Unlike the scene in the film, the hologram showed the woman from the back, and The British Journal of Photography reported at the time, “It is apparently driving the Tiffany staff gently mad because people keep coming into the shop wanting to see the other side—the girl’s face. This of course is exactly what it was designed to do—get people in.” [16].
In 1989, hosiery maker Hue commissioned Holographics North at an estimated cost of $10,000 to create a 76-by-102 cm transmission white-light rainbow hologram showing several angle-multiplexed images of a leg model in tights. This was installed as a point-of-sale display in Bloomingdale’s in New York City [17].
Because of its cost, complexity, and rarity, holographic portraiture of the sort discussed above might itself be considered a luxury good. In recent years digital holograms (to be discussed below) have been used for portraiture in addition to pulsed laser analog holograms [3] (pp. 306–312) [4] (pp. 512–515). Perhaps the best known example is a 2004 digital holographic portrait of Queen Elizabeth II captured by holographer Rob Munday as 205 parallax images, this also appeared as an embossed hologram (to be discussed in the following section) on a 2012 £10 postage stamp issued by Jersey Post [4] (p. 612).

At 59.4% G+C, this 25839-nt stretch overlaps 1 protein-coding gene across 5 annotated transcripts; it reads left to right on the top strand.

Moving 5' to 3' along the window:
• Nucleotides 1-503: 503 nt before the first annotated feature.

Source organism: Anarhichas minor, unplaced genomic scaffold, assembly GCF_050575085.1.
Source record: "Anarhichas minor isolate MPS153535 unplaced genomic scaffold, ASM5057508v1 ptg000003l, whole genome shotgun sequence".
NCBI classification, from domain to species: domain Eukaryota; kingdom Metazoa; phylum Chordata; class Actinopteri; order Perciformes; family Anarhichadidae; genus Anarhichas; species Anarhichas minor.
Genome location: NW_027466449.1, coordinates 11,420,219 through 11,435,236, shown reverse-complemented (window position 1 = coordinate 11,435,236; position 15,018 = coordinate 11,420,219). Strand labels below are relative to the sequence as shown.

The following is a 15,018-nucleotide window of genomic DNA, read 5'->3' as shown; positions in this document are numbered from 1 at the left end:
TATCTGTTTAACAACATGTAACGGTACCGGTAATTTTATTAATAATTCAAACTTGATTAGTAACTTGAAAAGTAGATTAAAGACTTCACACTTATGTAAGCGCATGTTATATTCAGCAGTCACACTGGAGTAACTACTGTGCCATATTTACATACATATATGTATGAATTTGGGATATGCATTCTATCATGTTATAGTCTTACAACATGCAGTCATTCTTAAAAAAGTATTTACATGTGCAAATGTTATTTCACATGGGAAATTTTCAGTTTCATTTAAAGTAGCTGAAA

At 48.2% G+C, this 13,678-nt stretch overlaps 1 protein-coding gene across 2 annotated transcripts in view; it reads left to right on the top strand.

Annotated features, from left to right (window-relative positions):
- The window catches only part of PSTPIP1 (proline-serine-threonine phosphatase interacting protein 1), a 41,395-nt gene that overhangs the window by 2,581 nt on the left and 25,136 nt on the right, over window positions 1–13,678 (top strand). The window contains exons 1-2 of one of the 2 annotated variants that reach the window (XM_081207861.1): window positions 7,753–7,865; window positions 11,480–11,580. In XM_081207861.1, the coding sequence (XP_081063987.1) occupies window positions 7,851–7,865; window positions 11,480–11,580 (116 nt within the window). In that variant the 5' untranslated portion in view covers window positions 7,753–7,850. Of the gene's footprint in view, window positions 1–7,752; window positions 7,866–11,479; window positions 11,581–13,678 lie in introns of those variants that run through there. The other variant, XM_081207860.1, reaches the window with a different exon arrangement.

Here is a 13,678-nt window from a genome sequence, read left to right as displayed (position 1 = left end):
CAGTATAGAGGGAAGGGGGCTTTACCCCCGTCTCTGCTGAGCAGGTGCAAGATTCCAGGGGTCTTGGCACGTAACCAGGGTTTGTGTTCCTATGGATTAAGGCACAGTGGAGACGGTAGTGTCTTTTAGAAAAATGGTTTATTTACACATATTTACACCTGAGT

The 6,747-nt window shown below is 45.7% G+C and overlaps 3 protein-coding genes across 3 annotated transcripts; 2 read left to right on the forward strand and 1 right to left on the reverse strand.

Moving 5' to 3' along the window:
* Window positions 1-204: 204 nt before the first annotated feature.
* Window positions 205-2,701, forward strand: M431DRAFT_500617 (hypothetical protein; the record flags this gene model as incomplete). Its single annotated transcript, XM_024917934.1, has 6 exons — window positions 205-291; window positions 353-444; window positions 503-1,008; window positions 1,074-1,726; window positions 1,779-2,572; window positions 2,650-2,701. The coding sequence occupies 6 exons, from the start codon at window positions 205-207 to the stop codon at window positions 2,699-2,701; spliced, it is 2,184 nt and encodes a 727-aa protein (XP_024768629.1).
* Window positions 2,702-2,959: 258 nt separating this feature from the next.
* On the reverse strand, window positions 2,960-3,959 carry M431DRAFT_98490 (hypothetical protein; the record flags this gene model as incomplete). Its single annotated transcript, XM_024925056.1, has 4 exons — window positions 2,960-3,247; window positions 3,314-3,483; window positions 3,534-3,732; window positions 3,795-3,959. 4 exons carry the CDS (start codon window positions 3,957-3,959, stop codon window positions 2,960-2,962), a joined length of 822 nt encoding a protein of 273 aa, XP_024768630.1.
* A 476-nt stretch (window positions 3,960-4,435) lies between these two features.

The development of full-color digital holographic printing in the late 1990s and early 2000s, with its ability to create arbitrarily large white-light-viewable reflection holograms without the need of a holography studio—only requiring 3D computer graphics models or sets of 2D parallax views of scenes—greatly increased the potential availability of holography as a promotional medium [4] (pp. 507–511). However, so far, this process does not appear to have been much used in the luxury goods business, one example application in apparel/footwear being a series of large display holograms by XYZ Imaging in 2005. Three 1-by-1.2 m prints and one 1-by-1.5 m print were produced for Puma’s campaign for their Ferrari branded footwear and placed in two Montreal Foot Locker stores during the Montreal Grand Prix in June 2005 (Figure 6). Imagery included close-ups of shoes with a racetrack in the background, and a car morphing into a shoe. In a similar promotional campaign for Nike, four large-format holograms were produced for the Niketown store on Oxford Street in London [18].